If you are taking on a conveyancing case that is anything other than straightforward, you need to be able to charge enough to cover the time involved in dealing with it. With the increasing pressures of high workloads and demanding clients, providing an accurate quote is more important than ever.
In this article, we take a look at potential issues to consider at the outset when providing conveyancing fee quotations.
Providing a conveyancing quote
As well as being given a clear breakdown of the costs and disbursements involved in conveyancing, potential clients also need to be made aware of when they may need to pay extra because their transaction has issues that mean it is more complex than usual. By advising clients early on of any additional charges, you reduce the risk of complaints of disputed fees later on.
As you’ll know, the title will provide a substantial amount of information that could indicate a more complicated transaction than usual. This means that as soon as you have access to a copy of the title, you can amend your quote, if necessary. Having in place an effective fee quotation measure as part of your case allocation strategy, could be a good time to do this.
Some issues may be relatively straightforward to manage, and you may feel able to quote a fixed amount for dealing with them. With others, it might not be possible to tell how long it will take and you may need to give an hourly rate for dealing with this portion of the work.
Items likely to incur extra costs
Issues that will increase the time to be spent on a conveyancing file include:
Even if a mortgage lender is happy with an indemnity policy, making investigations into any apparent defects in the title will take time, for example, where the land appears to be in use by the seller but is not included in the title, where there are missing documents or breaches of covenants or where no right of way to the property exists. Knowing this upfront means you can prepare the client in advance.
As well as charging for the administration of liaising with the lender and arranging an indemnity policy, considering early on how much work will be needed to establish what the situation is as accurately as possible and what enquiries need to be answered will give you the chance to make sure your quote is accurate.
Dealing with a guarantor will usually involve substantial extra work for a conveyancer, but you will generally be able to estimate in advance how much time this will take, provided the guarantor is responsive and there are no issues in complying with the lender’s criteria.
Solar panels can be the source of additional work, particularly where they are not owned by the seller and the roof space is leased to the solar company. In this case, investigating the lease and the solar company’s rights and liaising with the lender is likely to take time. Even where the solar panels are owned by the seller, lender approval may need to be sought, with checks to be carried out for issues including local authority rules, guarantees, the installer’s accreditation and whether there are penalties for removing the panels if they are feeding into the power grid.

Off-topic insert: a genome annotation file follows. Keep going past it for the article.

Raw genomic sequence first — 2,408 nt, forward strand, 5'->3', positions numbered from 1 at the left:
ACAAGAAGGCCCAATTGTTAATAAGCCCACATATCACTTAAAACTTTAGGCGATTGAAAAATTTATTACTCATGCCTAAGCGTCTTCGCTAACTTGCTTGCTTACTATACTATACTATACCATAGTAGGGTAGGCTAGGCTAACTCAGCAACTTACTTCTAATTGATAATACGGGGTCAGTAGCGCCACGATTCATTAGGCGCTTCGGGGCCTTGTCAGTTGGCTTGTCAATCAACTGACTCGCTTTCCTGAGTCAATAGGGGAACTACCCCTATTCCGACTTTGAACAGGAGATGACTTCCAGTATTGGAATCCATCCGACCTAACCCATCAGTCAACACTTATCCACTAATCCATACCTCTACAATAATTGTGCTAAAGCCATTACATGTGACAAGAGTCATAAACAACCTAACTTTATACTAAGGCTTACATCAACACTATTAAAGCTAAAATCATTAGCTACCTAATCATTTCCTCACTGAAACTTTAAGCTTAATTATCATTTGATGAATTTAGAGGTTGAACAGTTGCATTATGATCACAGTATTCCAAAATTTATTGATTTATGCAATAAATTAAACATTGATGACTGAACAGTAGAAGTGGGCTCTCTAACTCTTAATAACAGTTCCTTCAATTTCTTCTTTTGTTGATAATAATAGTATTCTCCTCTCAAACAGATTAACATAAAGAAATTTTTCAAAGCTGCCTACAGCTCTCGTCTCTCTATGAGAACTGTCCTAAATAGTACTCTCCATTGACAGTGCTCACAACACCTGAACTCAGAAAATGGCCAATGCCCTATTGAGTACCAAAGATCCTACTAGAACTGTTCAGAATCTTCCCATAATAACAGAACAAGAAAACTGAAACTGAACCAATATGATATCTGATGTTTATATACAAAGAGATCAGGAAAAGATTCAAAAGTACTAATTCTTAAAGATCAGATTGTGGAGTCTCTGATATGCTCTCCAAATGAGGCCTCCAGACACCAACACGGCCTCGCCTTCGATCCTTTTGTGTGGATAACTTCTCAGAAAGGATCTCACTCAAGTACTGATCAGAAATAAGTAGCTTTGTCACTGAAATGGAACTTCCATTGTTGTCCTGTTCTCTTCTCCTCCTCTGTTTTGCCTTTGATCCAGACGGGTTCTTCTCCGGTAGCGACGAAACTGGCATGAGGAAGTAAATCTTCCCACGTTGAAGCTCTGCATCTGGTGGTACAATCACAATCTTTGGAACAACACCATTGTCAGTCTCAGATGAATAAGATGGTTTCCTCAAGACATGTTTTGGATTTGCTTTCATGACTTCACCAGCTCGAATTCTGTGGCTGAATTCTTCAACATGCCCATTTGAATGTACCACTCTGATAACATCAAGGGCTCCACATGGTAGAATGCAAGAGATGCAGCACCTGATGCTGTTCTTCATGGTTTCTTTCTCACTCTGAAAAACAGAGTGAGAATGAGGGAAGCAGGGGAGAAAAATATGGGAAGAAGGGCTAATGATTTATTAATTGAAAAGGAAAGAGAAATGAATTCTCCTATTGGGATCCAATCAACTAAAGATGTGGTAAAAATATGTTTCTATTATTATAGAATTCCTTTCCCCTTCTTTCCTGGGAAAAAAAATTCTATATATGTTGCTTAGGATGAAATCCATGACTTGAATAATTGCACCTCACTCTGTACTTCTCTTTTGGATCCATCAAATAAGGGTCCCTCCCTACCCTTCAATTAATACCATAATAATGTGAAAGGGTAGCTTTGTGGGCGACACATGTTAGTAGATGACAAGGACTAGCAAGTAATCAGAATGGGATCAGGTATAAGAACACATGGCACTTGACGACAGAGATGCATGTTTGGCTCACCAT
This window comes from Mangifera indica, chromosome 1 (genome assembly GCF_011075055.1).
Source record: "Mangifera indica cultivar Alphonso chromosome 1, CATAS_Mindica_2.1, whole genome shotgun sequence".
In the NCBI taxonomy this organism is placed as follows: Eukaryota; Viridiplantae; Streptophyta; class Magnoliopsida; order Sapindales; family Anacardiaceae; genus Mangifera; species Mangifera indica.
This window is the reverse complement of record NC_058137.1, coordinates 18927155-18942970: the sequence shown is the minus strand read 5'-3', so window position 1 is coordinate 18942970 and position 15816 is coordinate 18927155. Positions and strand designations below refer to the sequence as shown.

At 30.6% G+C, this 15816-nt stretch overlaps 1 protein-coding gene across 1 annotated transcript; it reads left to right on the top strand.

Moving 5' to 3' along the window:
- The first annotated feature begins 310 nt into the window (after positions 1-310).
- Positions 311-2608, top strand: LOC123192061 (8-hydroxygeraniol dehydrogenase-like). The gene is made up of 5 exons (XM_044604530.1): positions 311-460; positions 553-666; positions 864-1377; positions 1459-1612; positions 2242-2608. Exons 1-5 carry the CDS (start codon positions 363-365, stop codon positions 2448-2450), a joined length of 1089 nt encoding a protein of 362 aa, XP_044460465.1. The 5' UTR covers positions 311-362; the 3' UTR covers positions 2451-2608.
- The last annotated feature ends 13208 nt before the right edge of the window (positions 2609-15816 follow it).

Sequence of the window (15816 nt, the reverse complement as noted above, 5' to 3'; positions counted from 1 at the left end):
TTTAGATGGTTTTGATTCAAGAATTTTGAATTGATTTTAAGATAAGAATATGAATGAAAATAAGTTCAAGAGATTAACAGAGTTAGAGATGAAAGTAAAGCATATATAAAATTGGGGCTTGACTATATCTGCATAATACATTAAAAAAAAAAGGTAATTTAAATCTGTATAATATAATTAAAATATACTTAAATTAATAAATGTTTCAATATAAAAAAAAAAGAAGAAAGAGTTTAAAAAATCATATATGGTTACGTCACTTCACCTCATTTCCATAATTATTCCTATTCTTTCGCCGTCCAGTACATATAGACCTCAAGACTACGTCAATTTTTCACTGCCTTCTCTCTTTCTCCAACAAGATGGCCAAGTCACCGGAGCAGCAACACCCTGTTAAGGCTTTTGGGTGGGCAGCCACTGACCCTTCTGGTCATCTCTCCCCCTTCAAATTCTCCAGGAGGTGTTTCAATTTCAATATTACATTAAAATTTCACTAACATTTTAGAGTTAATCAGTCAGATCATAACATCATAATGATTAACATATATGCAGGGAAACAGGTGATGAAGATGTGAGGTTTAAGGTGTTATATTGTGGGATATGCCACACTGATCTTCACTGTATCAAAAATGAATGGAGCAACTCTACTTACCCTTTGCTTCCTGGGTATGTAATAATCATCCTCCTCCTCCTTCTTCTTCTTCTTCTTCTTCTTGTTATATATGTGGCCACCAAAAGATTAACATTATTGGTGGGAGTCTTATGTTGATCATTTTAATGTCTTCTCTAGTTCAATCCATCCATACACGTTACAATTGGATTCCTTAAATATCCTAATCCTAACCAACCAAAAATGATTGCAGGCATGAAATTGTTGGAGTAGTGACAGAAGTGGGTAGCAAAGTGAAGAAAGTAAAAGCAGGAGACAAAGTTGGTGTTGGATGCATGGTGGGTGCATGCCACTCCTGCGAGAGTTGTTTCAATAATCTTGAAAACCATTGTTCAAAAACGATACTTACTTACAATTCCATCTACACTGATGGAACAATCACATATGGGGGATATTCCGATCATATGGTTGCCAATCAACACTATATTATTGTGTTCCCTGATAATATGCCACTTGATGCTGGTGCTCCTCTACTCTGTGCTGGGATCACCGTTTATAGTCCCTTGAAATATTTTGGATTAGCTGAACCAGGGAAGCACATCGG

Certificate of bankruptcy
Where the seller is bankrupt, you can advise your client early on that you will need to obtain the right undertakings from the trustee in bankruptcy, including the provision of a certificate for the Land Registry. This is an unusual issue and one that you can quote for at the outset, as soon as you become aware of the situation.
Discharging charging orders
When dealing with a sale, discharging charging orders is likely to involve a substantial amount of work. This can be particularly true when they have been in place for some time and those holding the order and their solicitors need to be contacted. It is often the case that complicated breakdowns of the amount due will need to be prepared, including items such as interest and legal fees.
It can be problematic if those holding the charging order are slow to respond or provide the necessary undertakings and can make a transaction particularly difficult if there is pressure to be able to exchange without delay. If a title includes charging orders, you may want to consider dealing with these on an hourly rate.
Being alerted to this straightaway means the client can be prepared for the extra cost and potential delays at the outset.
Restriction on the title
If you are dealing with a sale and there is a restriction on the title, for example, registered by the owner, you are likely to want to make a charge to deal with this. You can explain to the client that you will be required to provide a certificate stating that you are satisfied that the disponor is the proprietor and that you will need to undertake sufficient work to ensure you are able to confidently provide this.
Another example is the requirement to obtain a deed of covenant signed by the buyer where the property is leasehold. Again, you can advise the client at the outset that this will be needed and let them have a figure for the cost of dealing with this.
Veya’s conveyancing software provides an instant online analysis of title deeds and a complexity score, and where required, copies of documents referred to in the title. This enables conveyancing teams at the outset to identify if any additional work may be needed in dealing with a transaction, incorporate that into any quotations and help manage client expectations regarding the complexity of their case.